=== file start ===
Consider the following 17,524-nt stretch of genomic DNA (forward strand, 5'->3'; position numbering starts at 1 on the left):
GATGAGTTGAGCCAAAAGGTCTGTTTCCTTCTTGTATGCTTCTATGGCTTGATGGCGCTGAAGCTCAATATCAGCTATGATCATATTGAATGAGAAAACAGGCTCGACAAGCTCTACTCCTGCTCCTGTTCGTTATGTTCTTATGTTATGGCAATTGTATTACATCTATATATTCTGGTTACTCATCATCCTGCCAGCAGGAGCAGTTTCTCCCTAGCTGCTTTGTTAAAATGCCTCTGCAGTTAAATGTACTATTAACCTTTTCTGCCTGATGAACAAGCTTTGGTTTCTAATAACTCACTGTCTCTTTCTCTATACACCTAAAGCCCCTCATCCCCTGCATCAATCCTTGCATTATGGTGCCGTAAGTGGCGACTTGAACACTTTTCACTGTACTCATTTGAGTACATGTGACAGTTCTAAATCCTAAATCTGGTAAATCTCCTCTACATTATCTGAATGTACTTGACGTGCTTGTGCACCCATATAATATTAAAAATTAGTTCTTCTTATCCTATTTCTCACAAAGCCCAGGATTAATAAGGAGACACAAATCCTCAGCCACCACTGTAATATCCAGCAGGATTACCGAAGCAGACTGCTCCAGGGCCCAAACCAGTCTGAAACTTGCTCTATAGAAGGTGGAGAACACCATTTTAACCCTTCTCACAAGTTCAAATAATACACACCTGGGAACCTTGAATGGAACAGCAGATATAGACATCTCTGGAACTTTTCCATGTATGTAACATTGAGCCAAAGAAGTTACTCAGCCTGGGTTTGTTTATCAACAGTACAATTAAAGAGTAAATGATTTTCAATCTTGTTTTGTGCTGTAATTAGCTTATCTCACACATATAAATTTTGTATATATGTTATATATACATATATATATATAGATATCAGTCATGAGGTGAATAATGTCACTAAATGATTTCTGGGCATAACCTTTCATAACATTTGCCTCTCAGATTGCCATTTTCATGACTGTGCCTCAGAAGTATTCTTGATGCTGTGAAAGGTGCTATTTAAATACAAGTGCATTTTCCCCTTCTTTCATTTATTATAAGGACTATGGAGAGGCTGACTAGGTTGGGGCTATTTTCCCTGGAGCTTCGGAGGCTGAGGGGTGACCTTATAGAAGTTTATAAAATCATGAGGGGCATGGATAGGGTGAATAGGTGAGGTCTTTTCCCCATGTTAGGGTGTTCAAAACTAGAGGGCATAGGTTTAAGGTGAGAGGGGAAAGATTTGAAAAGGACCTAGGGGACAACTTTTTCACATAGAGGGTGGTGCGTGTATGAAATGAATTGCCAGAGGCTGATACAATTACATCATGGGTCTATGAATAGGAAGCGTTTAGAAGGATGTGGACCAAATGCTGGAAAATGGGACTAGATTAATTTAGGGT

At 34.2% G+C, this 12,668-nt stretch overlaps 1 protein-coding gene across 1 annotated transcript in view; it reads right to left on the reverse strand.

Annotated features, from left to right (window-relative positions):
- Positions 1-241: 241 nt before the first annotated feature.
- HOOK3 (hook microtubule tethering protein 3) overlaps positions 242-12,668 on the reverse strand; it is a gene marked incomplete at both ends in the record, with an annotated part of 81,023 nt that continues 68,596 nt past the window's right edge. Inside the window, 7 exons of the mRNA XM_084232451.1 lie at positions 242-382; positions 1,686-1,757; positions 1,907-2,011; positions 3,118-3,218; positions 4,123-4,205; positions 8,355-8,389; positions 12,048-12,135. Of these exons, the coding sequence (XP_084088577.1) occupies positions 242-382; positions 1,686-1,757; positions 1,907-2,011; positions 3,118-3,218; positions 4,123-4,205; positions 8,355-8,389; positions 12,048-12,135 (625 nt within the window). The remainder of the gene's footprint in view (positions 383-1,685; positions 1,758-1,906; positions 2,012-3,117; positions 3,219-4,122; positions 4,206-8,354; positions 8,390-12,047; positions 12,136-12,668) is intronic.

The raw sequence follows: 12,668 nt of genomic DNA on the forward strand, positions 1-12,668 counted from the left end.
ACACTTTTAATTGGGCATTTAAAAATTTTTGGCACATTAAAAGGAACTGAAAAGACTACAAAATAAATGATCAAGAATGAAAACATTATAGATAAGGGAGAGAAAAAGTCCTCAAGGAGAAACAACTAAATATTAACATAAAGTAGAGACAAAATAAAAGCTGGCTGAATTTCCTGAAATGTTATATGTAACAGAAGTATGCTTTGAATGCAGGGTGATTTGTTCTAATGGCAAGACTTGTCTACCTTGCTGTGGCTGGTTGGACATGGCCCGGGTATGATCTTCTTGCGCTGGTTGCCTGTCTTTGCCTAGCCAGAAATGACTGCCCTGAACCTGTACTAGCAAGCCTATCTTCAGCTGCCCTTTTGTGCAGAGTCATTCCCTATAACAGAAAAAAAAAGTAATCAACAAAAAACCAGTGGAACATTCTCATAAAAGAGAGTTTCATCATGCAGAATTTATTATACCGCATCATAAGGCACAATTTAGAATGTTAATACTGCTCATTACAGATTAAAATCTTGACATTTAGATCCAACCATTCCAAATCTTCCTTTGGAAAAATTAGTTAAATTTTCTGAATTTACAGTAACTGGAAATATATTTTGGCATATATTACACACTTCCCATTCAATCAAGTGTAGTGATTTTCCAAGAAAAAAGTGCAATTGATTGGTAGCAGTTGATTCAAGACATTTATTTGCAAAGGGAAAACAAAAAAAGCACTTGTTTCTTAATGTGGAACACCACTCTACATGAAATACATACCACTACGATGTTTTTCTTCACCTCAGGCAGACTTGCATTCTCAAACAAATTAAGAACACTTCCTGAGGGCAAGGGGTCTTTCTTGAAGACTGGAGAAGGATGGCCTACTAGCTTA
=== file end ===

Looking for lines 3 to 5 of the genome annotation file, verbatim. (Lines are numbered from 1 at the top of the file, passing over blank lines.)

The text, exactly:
At 34.2% G+C, this 12,668-nt stretch overlaps 1 protein-coding gene across 1 annotated transcript in view; it reads right to left on the reverse strand.

Annotated features, from left to right (window-relative positions):
- Positions 1-241: 241 nt before the first annotated feature.